Tuesday, February 2, 2010

We are the Ordinary People of Our Time

"[Howard Zinn's] fame and popularity came from helping us see America from the ground up - as ordinary people struggling to gain and hold their place in it. When no history book told that story as it should be told, he wrote the book himself -- A PEOPLE'S HISTORY OF THE UNITED STATES. It became a perennial best seller."
Bill Moyers Journal, 1/29/10

Think of those who joined in — and in many cases became leaders of — the abolitionist movement, the labor movement, the civil rights movement, the feminist revolution, the gay rights movement, and so on.  Think of what this country would have been like if those ordinary people had never bothered to fight and sometimes die for what they believed in.
Bob Herbert, "A Radical Treasure",  1/29/10
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As the woes of this country escalate instead of dissipate, as millions of us go to bed each night knowing that we won't stop thinking about tomorrow, it's a pretty safe bet we're eventually going to work up to, and beyond, the point of just edgy. (I think we saw it in Massachusetts last week.  Yes, Martha Coakley had to be dragged kicking and screaming onto the campaign trail, and probably deserved to lose, but why was she the candidate in the first place?  That was the best the Massachusetts Dems could do?)

In millions and millions and MILLIONS of households, every day is a new calamity.  Some if not most of these calamities are fixable with a little help from Those who Have--including the government, whose holdings are largely OURS anyway.  If they were seriously working on the jobs situation--creating them, bringing them back to America, being honest about what constitutes a livable wage--people would be seriously working.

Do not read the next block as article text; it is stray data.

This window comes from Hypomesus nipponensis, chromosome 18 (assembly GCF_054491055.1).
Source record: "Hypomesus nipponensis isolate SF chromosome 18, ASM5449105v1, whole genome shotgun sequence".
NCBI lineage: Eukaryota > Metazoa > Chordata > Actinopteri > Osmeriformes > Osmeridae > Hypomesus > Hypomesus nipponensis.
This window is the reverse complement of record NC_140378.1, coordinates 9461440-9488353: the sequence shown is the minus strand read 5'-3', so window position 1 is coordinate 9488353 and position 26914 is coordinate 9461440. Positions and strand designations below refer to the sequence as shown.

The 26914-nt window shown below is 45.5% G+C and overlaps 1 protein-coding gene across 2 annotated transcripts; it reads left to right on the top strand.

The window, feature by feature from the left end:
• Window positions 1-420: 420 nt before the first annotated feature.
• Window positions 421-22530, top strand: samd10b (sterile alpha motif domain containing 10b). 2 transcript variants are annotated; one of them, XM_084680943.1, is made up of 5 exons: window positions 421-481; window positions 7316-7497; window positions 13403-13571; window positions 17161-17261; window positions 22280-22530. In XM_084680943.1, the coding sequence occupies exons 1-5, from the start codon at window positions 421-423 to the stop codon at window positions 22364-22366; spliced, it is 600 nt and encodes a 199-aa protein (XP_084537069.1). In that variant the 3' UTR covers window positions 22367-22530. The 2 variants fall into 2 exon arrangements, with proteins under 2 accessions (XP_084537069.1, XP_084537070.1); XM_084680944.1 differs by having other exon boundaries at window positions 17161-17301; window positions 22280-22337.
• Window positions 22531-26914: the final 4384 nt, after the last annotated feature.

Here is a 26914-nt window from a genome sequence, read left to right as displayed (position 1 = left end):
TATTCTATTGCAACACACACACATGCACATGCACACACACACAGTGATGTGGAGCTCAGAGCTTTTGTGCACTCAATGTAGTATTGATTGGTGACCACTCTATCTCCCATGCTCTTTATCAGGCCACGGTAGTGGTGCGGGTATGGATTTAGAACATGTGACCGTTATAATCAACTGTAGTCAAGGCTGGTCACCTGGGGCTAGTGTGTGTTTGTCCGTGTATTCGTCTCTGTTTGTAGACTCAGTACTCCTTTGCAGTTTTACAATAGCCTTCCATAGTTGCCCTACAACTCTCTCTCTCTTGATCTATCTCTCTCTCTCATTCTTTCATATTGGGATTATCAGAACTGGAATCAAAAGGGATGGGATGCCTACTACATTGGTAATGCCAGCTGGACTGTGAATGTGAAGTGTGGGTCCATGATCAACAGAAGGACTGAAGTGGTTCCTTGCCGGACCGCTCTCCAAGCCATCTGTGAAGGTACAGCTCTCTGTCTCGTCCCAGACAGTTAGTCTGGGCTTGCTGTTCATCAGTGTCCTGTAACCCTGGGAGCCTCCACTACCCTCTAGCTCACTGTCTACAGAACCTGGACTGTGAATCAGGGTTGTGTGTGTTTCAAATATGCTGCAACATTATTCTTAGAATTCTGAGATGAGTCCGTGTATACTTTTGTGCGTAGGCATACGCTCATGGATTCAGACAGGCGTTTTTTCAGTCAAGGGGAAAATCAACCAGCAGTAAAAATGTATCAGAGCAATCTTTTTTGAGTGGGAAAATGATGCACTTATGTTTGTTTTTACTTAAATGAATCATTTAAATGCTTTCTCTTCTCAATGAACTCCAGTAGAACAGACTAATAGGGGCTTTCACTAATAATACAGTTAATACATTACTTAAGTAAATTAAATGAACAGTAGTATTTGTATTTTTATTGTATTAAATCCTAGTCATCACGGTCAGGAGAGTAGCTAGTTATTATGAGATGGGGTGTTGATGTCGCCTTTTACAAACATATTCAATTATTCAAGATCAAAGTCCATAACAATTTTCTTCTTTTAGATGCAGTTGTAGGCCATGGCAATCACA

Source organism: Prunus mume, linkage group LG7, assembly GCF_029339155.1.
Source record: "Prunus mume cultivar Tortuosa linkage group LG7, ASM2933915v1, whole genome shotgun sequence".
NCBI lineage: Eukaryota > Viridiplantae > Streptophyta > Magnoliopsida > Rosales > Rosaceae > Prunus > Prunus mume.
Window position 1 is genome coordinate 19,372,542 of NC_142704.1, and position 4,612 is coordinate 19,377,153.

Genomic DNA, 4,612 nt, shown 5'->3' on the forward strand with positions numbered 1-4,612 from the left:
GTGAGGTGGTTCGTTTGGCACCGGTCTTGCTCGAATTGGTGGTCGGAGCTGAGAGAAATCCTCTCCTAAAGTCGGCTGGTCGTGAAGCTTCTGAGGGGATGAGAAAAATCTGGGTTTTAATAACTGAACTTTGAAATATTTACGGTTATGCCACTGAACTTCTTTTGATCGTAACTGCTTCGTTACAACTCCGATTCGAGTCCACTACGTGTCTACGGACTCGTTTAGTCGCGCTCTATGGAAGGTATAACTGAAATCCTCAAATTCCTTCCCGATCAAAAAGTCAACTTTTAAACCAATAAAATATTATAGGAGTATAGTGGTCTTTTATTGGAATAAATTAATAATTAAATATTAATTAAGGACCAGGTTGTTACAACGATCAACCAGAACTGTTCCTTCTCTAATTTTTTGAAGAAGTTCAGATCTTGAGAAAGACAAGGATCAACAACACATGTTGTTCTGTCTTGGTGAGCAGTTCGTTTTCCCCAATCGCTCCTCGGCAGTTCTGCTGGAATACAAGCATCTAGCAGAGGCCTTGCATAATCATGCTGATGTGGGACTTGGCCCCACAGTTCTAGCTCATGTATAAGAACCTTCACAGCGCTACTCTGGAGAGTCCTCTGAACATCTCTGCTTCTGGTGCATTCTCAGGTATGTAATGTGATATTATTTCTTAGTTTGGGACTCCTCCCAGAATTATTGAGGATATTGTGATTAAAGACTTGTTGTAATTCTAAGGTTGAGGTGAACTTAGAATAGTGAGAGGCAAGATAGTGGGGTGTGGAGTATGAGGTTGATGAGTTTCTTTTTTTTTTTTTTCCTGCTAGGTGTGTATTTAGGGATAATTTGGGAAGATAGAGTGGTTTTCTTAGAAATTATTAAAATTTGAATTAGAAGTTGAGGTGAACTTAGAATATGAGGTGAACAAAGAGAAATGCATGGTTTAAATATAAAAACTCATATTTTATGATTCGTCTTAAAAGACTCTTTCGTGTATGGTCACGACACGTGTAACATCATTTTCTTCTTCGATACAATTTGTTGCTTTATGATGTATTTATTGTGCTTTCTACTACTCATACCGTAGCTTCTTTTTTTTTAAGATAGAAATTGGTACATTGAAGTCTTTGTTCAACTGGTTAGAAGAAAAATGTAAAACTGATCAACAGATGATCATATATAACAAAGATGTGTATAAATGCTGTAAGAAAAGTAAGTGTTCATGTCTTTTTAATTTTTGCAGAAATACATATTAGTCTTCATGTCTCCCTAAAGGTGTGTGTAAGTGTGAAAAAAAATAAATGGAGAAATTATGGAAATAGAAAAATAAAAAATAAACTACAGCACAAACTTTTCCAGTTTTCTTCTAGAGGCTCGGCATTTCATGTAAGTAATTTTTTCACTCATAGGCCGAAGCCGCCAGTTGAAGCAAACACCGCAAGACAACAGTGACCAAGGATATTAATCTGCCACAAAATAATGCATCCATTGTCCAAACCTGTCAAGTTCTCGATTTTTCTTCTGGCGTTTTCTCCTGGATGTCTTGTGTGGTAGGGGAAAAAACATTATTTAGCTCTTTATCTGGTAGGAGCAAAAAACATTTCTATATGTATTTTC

If people were working, they would be living in their homes, not standing on the outside looking in. They would be buying groceries and trying on clothes and sitting for family portraits again.  They might even be turning up their thermostats.

If banks were making low-, or even reasonable-interest loans, the people with jobs would be purchasers again, entrepreneurs would be building small businesses again, and all who were honest enough would be paying their fair share of taxes again.

If some of those billionaires would stop worrying about how they'd survive if they suddenly became millionaires again, and see themselves less as the privileged few and more as the instigators of this mess, we might get out of this mess quicker.

If the U.S (as in United States) Chamber of Commerce became less the foul foreign-interest chamber pot and more the cheerleaders for true American commerce, those meaningless slogans about "jobs, jobs, jobs" might actually morph into jobs, jobs, American-made jobs.

But so far, none of those things are happening, and we're left with a conundrum:  How do we--that's WE, as in we, the citizens, the hoi polloi, the common people,  the teeming masses, the heedless multitudes--build up the strength to fix this?

The truth is, I don't know.  I've spent months thinking about this, ever since Barack Obama became president, and it all comes down to--I don't know.  So if you're still with me and you're waiting breathlessly for an answer, you might as well exhale. I'm just one lone person here, same as you, thinking hard, talking my head off, working up the energy to march to and against and for. . .without even a hint of a plan taking shape.

Frank Rich gave me a real eye-opener on Sunday when he wrote:  "The historian Alan Brinkley has observed that we will soon enter the fourth decade in which Congress — and therefore government as a whole — has failed to deal with any major national problem, from infrastructure to education. The gridlock isn’t only a function of polarized politics and special interests. There’s also been a gaping leadership deficit."